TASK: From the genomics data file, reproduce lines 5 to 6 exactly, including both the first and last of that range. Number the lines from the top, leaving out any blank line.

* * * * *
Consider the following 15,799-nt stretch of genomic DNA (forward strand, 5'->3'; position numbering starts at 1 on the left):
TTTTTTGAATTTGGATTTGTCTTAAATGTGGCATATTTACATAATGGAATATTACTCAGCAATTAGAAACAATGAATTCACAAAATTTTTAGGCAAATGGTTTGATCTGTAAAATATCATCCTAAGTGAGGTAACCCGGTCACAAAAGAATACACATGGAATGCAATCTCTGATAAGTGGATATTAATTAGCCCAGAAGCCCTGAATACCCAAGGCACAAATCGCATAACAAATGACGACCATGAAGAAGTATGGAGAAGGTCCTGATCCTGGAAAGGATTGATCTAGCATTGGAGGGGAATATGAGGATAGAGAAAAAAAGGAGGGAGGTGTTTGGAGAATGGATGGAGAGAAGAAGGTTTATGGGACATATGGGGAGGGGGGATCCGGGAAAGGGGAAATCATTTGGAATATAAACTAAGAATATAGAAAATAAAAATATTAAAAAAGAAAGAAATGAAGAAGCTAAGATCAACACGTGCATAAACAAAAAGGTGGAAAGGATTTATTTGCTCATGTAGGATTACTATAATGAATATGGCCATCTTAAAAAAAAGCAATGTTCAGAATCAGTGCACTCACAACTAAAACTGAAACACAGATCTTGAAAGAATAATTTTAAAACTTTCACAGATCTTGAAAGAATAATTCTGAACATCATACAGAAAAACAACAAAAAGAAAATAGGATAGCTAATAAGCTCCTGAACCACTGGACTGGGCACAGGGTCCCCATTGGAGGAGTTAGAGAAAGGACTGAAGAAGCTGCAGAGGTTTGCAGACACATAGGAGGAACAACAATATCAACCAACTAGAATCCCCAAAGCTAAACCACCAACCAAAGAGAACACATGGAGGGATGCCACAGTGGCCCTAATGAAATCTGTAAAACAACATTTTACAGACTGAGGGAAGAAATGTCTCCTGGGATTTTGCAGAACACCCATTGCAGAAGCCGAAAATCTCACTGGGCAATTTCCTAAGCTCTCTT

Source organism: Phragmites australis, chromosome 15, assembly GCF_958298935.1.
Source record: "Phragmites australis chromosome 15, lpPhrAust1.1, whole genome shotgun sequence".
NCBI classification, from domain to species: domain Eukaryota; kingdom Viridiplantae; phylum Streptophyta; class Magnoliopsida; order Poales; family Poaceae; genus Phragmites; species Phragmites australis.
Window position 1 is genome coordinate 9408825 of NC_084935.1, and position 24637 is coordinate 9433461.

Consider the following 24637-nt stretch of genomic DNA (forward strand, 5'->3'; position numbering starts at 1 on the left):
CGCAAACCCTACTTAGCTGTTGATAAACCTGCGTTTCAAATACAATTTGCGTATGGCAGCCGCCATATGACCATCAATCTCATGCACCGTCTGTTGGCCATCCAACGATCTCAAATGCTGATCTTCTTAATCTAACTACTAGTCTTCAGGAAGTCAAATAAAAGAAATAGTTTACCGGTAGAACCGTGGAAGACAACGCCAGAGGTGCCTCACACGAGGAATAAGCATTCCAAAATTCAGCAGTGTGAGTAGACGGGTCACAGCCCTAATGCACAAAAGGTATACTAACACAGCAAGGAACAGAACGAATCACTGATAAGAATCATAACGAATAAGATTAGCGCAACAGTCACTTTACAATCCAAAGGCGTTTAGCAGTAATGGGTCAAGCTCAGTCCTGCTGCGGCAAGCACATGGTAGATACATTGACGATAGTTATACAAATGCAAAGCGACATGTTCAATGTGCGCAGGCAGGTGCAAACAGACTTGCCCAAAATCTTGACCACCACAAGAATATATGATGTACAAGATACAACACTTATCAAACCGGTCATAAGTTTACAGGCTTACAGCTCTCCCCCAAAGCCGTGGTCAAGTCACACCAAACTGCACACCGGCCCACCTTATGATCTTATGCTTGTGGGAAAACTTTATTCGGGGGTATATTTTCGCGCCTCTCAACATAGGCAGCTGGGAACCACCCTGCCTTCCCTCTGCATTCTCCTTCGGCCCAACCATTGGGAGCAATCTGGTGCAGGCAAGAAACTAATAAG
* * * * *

NCBI classification, from domain to species: domain Eukaryota; kingdom Viridiplantae; phylum Streptophyta; class Magnoliopsida; order Poales; family Poaceae; genus Phragmites; species Phragmites australis.
Window position 1 is genome coordinate 9408825 of NC_084935.1, and position 24637 is coordinate 9433461.